NIBRS data systems have paved the way for new research topics to be explored, more specifically due to the difference in how crimes are classified than in UCR data. [Table 2] In-depth methodological research can be conducted which will make a large impact on the understanding of crime, criminal behavior, and crime trends in our country. NIBRS is well on its way to accomplishing its initial goals of providing a more detailed and accurate reporting system that will change the face of crime as we saw in the past. To date, because of NIBRS, new information regarding assaults, gender crime differences, and race comparisons have painted a new picture for criminal justice professionals. Conclusion

Comparing the UCR summary reports and NIBRS consists of considering their “artifactual differences, non-uniform reporting practices, and reporting errors”. (Rantala and Edwards, 2000) NIBRS expands the hotel rule and restructures specific crime definitions. The UCR utilizes the hierarchy rule. While they both count the number of incidents that occur, NIBRS includes all categories of crime involved. The UCR system is more susceptable to reporting errors whereas NIBRS is likely to experience programming errors. The bottom line is that the vast differences in both systems have caused a significant and dramatic change in the data provided for crime research and the field of criminology. However, NIBRS was also able to show that the UCR system did have its merits. The information provided by the NIBRS system when compared with UCR data only showed an average statistical change of -.05 to 1.5. (Rantala and Edwards, 2000) This further strengthened the validity of the UCR summary system despite the initial criticism. NIBRS has successfully enhanced criminal justice research and will continue to allow for continued advancements in the area of criminology.

Table 1
Offense categories for Summary UCR and NIBRS
Summary UCR NIBRS
Offenses and arrests are reportedOffenses and arrests are reported for the for the following, listed in hierarchicalfollowing, for which a hierarchy does not order:apply:
Part I (Index) offensesGroup A offenses

Murder Arson
Forcible rape Assault offenses
Robbery Bribery
Aggravated assault Burglary/breaking and entering
Burglary-breaking and enteringCounterfeiting/forgery
Motor vehicle theft Destruction/damage/vandalism of property LarcenyDrug/narcotic offenses
Arson (not subject to the hierarchy rule) Embezzlement
Extortion/blackmail
Arrests only are reported for the following:Fraud offenses Part II offensesGambling offenses
Homicide offenses
Curfew and loitering law violationsKidnaping/abduction
Disorderly conduct Larceny/theft offenses
Driving under the influence Motor vehicle theft
Drug abuse violations Pornography/obscene material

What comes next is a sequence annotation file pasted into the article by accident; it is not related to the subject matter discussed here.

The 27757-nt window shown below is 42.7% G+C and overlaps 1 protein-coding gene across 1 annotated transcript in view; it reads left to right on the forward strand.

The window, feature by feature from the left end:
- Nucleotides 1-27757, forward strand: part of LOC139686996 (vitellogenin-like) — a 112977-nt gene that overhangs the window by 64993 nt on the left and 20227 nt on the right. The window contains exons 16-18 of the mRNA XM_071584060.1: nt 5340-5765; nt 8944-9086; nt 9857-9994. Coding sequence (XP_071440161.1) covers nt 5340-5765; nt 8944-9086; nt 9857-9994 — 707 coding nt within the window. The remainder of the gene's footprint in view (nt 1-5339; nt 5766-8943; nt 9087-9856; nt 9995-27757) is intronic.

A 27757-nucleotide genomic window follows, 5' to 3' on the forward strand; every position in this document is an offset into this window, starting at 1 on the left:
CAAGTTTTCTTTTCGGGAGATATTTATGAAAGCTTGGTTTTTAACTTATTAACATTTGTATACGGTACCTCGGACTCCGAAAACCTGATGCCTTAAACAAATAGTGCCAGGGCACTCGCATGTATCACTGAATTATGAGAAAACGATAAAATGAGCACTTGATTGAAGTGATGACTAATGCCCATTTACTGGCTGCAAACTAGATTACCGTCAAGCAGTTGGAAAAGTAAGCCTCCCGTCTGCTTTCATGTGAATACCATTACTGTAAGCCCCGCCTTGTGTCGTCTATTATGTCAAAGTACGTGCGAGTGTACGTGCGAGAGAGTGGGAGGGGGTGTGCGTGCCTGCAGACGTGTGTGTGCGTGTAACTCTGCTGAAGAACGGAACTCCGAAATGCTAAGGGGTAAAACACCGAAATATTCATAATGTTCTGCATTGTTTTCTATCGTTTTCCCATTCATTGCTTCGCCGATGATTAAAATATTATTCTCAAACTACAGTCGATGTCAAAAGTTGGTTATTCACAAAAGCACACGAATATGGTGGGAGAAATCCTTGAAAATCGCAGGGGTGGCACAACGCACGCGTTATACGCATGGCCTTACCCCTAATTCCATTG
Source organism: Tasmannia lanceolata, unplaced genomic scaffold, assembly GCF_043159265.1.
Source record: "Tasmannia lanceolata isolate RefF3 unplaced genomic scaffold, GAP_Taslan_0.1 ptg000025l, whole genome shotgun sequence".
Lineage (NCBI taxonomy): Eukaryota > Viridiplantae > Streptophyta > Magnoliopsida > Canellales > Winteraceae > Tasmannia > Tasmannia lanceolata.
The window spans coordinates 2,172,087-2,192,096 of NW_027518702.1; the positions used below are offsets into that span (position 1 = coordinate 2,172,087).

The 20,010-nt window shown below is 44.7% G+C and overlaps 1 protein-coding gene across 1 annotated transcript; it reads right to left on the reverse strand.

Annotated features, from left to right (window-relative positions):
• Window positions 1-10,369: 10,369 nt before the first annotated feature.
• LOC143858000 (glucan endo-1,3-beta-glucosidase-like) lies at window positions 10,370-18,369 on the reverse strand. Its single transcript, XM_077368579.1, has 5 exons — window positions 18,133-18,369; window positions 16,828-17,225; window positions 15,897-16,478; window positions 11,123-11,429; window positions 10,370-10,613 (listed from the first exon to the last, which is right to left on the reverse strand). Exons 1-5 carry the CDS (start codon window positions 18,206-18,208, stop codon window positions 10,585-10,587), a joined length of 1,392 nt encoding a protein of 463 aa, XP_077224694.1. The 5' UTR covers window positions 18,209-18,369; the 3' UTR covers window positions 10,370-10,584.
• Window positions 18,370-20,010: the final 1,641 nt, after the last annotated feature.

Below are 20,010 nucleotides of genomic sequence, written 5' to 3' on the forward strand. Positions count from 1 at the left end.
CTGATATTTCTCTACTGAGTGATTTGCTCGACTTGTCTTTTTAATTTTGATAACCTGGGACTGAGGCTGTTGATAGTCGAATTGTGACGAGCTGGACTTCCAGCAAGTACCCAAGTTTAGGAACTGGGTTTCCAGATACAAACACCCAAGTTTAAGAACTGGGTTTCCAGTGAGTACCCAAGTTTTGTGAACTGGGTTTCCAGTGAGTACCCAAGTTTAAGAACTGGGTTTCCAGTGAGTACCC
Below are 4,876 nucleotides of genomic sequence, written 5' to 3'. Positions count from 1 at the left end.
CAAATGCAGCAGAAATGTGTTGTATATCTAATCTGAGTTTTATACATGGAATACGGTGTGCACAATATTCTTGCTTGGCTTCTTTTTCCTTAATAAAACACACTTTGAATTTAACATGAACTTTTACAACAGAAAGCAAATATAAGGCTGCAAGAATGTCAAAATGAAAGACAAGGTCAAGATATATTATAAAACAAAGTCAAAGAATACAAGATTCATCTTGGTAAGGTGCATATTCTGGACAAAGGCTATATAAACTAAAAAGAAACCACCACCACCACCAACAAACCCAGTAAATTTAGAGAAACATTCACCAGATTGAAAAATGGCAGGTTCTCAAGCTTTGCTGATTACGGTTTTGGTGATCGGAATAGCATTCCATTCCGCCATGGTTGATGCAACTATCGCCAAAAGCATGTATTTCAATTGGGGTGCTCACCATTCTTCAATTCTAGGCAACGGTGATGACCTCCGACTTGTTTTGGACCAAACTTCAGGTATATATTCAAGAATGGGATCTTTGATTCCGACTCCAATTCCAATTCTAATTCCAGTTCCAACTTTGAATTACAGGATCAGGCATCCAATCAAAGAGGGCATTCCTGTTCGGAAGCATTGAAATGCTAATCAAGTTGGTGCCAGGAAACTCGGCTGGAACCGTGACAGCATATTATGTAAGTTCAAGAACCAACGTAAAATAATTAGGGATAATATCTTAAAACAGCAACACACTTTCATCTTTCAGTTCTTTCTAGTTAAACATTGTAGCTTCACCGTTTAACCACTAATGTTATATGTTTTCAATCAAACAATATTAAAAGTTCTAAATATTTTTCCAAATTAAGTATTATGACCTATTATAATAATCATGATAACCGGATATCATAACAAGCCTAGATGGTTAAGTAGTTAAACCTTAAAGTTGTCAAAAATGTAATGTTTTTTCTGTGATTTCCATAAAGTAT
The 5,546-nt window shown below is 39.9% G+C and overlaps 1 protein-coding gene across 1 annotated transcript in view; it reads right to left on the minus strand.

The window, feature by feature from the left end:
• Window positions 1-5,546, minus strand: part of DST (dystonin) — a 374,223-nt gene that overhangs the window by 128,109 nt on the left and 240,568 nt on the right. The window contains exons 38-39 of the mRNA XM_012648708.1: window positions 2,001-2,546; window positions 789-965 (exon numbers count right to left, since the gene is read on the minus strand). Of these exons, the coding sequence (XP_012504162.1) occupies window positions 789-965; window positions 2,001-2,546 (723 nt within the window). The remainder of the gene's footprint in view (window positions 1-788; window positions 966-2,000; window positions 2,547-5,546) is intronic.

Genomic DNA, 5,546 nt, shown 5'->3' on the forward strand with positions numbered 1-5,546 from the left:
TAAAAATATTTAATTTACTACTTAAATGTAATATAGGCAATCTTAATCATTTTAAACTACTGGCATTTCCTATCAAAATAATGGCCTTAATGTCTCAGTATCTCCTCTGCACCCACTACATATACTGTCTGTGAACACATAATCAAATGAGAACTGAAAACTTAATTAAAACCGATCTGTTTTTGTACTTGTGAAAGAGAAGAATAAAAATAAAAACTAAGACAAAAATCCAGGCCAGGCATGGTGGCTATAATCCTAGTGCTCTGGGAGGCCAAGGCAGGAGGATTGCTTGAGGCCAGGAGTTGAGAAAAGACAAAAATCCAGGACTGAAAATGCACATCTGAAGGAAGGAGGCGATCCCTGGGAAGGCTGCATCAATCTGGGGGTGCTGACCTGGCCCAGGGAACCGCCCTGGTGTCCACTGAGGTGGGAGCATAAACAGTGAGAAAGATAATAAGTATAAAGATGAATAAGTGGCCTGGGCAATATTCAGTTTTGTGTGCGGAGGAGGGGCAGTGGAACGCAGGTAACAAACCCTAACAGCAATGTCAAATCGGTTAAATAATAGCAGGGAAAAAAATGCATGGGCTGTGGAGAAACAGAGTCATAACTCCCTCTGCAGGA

Drunkenness Prostitution offenses
Embezzlement Robbery
Forgery and counterfeiting Sex offenses, forcible
Fraud Sex offenses, nonforcible
Gambling Stolen property offenses
Liquor lawsWeapon violations
Offenses against family and children
Other assaultsArrests are only reported for the following: Prostitution and commercial viceGroup B offenses
Runaways
Sex offenses (except forcible rape and prostitution)Bad checks Stolen property, buying, receiving, possessingCurfew/loitering/vagrancy SuspicionDisorderly conduct
VagrancyDriving under the influence
VandalismDrunkenness
Weapons: carrying, possessing, other Nonviolent family offenses All other offenses (except traffic)Peeping Tom
Runaways
Trespassing
All other offenses

Rantala and Edwards, 2000- Effects of NIBRS on Crime Statistics. Pg. 3

References

Bureau of Justice Statistics and the Federal Bureau of Investigation. (July 1997) Implementing the National Incident-Based Reporting System: A Project Status Report. U.S. Department of Justice. NCJ-165581 Federal Bureau of Investigation. (2014) National Incident-Based Reporting System (NIBRS). Retrieved from http://www2.fbi.gov/ucr/faqs/htm Federal Bureau of Investigation. (2014) A word about UCR data.

Retrieved from http://www.fbi.gov/about-us/cjis/ucr/word
Loftin, C and McDowall,D. (September 25, 2010) The use of official records to measure crime and delinquency. Springer Science and Business Media, LLC Rantala, R.R. and Edward, T.J. (July 2000) Effects of NIBRS on crime statistic. Bureau of Justice Statistics Special Report. U.S. Department of Justice. NCJ 178890. York, M. R. (November 16, 2010).UCR versus NIBRS: A Critical Assessment of Efficacy and Utility" Paper presented at the annual meeting of the ASC Annual Meeting, San Francisco Marriott, San Francisco, California . 2014-01-05 from http://citation.allacademic.com/meta/p419965_index.html